Review: Microsoft Office 2007 Beta 2 Technical Refresh
B2TR adds a few features, tweaks a few others, and reminds us that there are changes coming in Microsoft's popular Office suite.
Microsoft has been slowly releasing updated versions of Windows Vista, Internet Explorer 7 and, on September 14, Microsoft Office 2007. Redmond continues to play name games with its betas: While the last iteration of Office was officially designated Microsoft Office Beta 2, the latest version to hit the Net has been dubbed Microsoft Office 2007 Beta 2 Technical Refresh, or B2TR for short. And while this isn't as radical an update as its predecessor was, B2TR does have a few new angles that are worth exploring. (You can find a full report on the features in Beta 2 in Review: 2007 Microsoft Office Beta 2 Is Up And Running.)
I'd like to start by pointing out that Office is getting a lot closer to the finish line. It's pretty much feature-steady at this point, although they are obviously still making adjustments here and there. In general, Microsoft says that this iteration is faster and more reliable, something I'll have to take the vendor's word for, since I didn't have a whole lot of problems with the Beta 2 version. It's also integrated more thoroughly with Microsoft's Windows Desktop Search tool.
Winding Up The Ribbon
Of course, the main focus of everyone's attention is still the new User Interface (UI); more specifically, the new Ribbon, which has replaced Office's more familiar toolbars. There has been a lot of moaning among Office aficionados about the fact that you can't add or delete features to suit your needs and that it takes too much space away from the work area. Microsoft is very cognizant of this; it made some adjustments in Beta 2 and has added a few refinements in B2TR.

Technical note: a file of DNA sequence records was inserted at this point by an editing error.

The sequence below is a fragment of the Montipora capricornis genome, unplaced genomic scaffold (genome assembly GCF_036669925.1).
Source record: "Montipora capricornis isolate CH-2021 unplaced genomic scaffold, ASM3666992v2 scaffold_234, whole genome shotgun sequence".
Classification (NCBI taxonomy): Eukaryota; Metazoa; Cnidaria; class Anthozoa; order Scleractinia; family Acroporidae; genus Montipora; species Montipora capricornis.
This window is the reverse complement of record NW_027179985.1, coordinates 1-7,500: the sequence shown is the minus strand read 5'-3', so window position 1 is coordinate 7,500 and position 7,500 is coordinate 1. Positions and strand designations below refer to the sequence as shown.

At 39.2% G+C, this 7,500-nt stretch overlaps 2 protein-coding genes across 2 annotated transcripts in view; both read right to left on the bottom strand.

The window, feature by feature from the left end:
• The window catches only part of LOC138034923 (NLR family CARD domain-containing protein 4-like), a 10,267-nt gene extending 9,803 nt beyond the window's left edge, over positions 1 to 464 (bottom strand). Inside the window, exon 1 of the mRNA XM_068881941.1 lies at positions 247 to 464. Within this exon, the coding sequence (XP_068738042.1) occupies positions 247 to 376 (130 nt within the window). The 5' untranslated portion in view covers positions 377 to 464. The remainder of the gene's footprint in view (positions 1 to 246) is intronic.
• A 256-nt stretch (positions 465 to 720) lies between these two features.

To suit those of us who like to have our most-used features immediately available, there is a Quick Access Toolbar (QAT) which can sit in various parts of the window and to which users can add whatever commands they want easily available. This isn't new to Office 2007; what is new is a drop-down menu that appears when you click on the down arrow in the Quick Access Toolbar, and which offers a checklist of what Microsoft has determined are the features most likely to be added, such as New, Save, E-Mail, and Quick Print.
The Quick Access Toolbar now has a drop-down menu. Click image to enlarge.
To answer those who complained about the amount of space taken by the Ribbon, Microsoft has refined its "Minimize the Ribbon" feature. (The company also insists that the new Ribbon takes up only as much, or less, space than the previous toolbars, and will provide exact measurements ad nauseum if you ask for them.)
If you right-click on the Ribbon and select "Minimize the Ribbon," most of it will disappear. All that you'll see on top is the Office button (the large round button on the upper left corner that leads to most of what used to be the "File" commands), your Quick Access Toolbar, and the various category names. Click on a category name, and the Ribbon appears in its usual place, but over your document (something like the way a Windows taskbar set to autohide will only float into visibility when you put your cursor at the bottom of the window). Finish making your choices, and the Ribbon disappears again.
Because of complaints that the Ribbon takes up too much space... Click image to enlarge.
...it's now easier to use the minimized Toolbar. Click image to enlarge.
As someone who likes a clean workspace, I found that this new minimized Ribbon worked quite well for me. And if you prefer to keep your hands on your keyboard, you can get the same effect by hitting the Alt key for a few seconds, and the keyboard prompts (small letters next to each feature that you can then hit on the keyboard) appear next to the various categories. Once you've finished accessing your commands, and return to your document, the Ribbon is gone.
Speaking of keyboard prompts, Microsoft asserts that 30 percent of features and commands were accessible by keyboard in Office 2003; all features will be available via keyboard by the time the new version ships in 2007.
Oh, and those who are unimpressed by either the Microsoft Blue or Motorcycle Black interfaces that were previously available for the Office applications, you can now also have your office in Unintrusive Silver.
5 Top Federal Initiatives For 2015As InformationWeek Government readers were busy firming up their fiscal year 2015 budgets, we asked them to rate more than 30 IT initiatives in terms of importance and current leadership focus. No surprise, among more than 30 options, security is No. 1. After that, things get less predictable.
Join us for a roundup of the top stories on InformationWeek.com for the week of December 14, 2014. Be here for the show and for the incredible Friday Afternoon Conversation that runs beside the program.